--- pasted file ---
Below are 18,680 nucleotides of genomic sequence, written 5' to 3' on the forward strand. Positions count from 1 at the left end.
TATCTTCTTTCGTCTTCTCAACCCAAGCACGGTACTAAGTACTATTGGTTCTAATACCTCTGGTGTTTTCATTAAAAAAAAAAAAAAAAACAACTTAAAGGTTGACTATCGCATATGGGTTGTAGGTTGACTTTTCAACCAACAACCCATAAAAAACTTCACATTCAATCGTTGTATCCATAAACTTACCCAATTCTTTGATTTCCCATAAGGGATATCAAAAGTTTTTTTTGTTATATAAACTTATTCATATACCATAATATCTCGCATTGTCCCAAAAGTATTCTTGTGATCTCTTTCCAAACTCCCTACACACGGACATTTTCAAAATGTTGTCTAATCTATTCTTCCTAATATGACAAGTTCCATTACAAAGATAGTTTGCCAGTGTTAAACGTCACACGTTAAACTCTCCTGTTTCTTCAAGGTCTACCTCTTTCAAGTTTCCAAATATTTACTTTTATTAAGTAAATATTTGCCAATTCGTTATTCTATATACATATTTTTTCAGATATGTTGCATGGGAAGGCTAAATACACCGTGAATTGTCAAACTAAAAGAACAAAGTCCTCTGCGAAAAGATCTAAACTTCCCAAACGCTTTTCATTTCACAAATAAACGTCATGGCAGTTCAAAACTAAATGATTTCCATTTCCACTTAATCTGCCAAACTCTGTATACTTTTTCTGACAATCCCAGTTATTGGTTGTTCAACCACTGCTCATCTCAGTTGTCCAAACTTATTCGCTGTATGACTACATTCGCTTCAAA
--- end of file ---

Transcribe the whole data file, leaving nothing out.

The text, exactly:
Below are 18,680 nucleotides of genomic sequence, written 5' to 3' on the forward strand. Positions count from 1 at the left end.
TATCTTCTTTCGTCTTCTCAACCCAAGCACGGTACTAAGTACTATTGGTTCTAATACCTCTGGTGTTTTCATTAAAAAAAAAAAAAAAAACAACTTAAAGGTTGACTATCGCATATGGGTTGTAGGTTGACTTTTCAACCAACAACCCATAAAAAACTTCACATTCAATCGTTGTATCCATAAACTTACCCAATTCTTTGATTTCCCATAAGGGATATCAAAAGTTTTTTTTGTTATATAAACTTATTCATATACCATAATATCTCGCATTGTCCCAAAAGTATTCTTGTGATCTCTTTCCAAACTCCCTACACACGGACATTTTCAAAATGTTGTCTAATCTATTCTTCCTAATATGACAAGTTCCATTACAAAGATAGTTTGCCAGTGTTAAACGTCACACGTTAAACTCTCCTGTTTCTTCAAGGTCTACCTCTTTCAAGTTTCCAAATATTTACTTTTATTAAGTAAATATTTGCCAATTCGTTATTCTATATACATATTTTTTCAGATATGTTGCATGGGAAGGCTAAATACACCGTGAATTGTCAAACTAAAAGAACAAAGTCCTCTGCGAAAAGATCTAAACTTCCCAAACGCTTTTCATTTCACAAATAAACGTCATGGCAGTTCAAAACTAAATGATTTCCATTTCCACTTAATCTGCCAAACTCTGTATACTTTTTCTGACAATCCCAGTTATTGGTTGTTCAACCACTGCTCATCTCAGTTGTCCAAACTTATTCGCTGTATGACTACATTCGCTTCAAA